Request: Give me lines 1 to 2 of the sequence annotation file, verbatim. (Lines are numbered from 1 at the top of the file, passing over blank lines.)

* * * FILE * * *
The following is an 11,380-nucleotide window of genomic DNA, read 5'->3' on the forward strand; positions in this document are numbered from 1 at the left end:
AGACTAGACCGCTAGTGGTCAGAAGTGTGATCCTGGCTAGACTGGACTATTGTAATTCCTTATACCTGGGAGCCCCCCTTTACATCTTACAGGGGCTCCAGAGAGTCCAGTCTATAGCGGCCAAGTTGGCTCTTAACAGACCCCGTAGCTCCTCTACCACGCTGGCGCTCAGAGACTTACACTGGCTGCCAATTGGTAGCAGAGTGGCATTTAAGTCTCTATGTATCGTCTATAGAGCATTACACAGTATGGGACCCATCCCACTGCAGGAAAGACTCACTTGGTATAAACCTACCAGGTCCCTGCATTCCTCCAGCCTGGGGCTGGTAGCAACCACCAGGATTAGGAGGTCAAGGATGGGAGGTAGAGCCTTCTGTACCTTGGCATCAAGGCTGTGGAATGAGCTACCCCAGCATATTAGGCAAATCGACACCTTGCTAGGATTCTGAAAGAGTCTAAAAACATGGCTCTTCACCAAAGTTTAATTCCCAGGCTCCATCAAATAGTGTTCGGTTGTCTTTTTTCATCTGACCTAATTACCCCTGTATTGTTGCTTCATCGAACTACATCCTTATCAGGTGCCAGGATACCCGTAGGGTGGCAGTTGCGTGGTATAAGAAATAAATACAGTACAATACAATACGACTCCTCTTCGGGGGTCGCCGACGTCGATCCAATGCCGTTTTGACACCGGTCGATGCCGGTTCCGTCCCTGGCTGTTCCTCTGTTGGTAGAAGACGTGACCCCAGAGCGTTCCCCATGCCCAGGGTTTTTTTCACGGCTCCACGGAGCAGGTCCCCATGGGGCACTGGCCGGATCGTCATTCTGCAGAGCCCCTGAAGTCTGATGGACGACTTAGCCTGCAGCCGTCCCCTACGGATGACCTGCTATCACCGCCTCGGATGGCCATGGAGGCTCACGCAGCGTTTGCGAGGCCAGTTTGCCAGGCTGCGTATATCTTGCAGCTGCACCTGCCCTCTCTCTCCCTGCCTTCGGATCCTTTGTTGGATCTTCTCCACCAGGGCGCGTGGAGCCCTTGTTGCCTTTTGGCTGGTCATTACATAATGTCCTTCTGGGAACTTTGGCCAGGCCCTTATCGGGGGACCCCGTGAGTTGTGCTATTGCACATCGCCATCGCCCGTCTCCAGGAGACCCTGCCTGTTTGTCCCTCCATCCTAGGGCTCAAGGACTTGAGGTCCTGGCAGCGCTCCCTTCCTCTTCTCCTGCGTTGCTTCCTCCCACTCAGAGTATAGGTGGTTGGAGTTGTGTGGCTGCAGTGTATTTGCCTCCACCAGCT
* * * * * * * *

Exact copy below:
The following is an 11,380-nucleotide window of genomic DNA, read 5'->3' on the forward strand; positions in this document are numbered from 1 at the left end:
AGACTAGACCGCTAGTGGTCAGAAGTGTGATCCTGGCTAGACTGGACTATTGTAATTCCTTATACCTGGGAGCCCCCCTTTACATCTTACAGGGGCTCCAGAGAGTCCAGTCTATAGCGGCCAAGTTGGCTCTTAACAGACCCCGTAGCTCCTCTACCACGCTGGCGCTCAGAGACTTACACTGGCTGCCAATTGGTAGCAGAGTGGCATTTAAGTCTCTATGTATCGTCTATAGAGCATTACACAGTATGGGACCCATCCCACTGCAGGAAAGACTCACTTGGTATAAACCTACCAGGTCCCTGCATTCCTCCAGCCTGGGGCTGGTAGCAACCACCAGGATTAGGAGGTCAAGGATGGGAGGTAGAGCCTTCTGTACCTTGGCATCAAGGCTGTGGAATGAGCTACCCCAGCATATTAGGCAAATCGACACCTTGCTAGGATTCTGAAAGAGTCTAAAAACATGGCTCTTCACCAAAGTTTAATTCCCAGGCTCCATCAAATAGTGTTCGGTTGTCTTTTTTCATCTGACCTAATTACCCCTGTATTGTTGCTTCATCGAACTACATCCTTATCAGGTGCCAGGATACCCGTAGGGTGGCAGTTGCGTGGTATAAGAAATAAATACAGTACAATACAATACGACTCCTCTTCGGGGGTCGCCGACGTCGATCCAATGCCGTTTTGACACCGGTCGATGCCGGTTCCGTCCCTGGCTGTTCCTCTGTTGGTAGAAGACGTGACCCCAGAGCGTTCCCCATGCCCAGGGTTTTTTTCACGGCTCCACGGAGCAGGTCCCCATGGGGCACTGGCCGGATCGTCATTCTGCAGAGCCCCTGAAGTCTGATGGACGACTTAGCCTGCAGCCGTCCCCTACGGATGACCTGCTATCACCGCCTCGGATGGCCATGGAGGCTCACGCAGCGTTTGCGAGGCCAGTTTGCCAGGCTGCGTATATCTTGCAGCTGCACCTGCCCTCTCTCTCCCTGCCTTCGGATCCTTTGTTGGATCTTCTCCACCAGGGCGCGTGGAGCCCTTGTTGCCTTTTGGCTGGTCATTACATAATGTCCTTCTGGGAACTTTGGCCAGGCCCTTATCGGGGGACCCCGTGAGTTGTGCTATTGCACATCGCCATCGCCCGTCTCCAGGAGACCCTGCCTGTTTGTCCCTCCATCCTAGGGCTCAAGGACTTGAGGTCCTGGCAGCGCTCCCTTCCTCTTCTCCTGCGTTGCTTCCTCCCACTCAGAGTATAGGTGGTTGGAGTTGTGTGGCTGCAGTGTATTTGCCTCCACCAGCT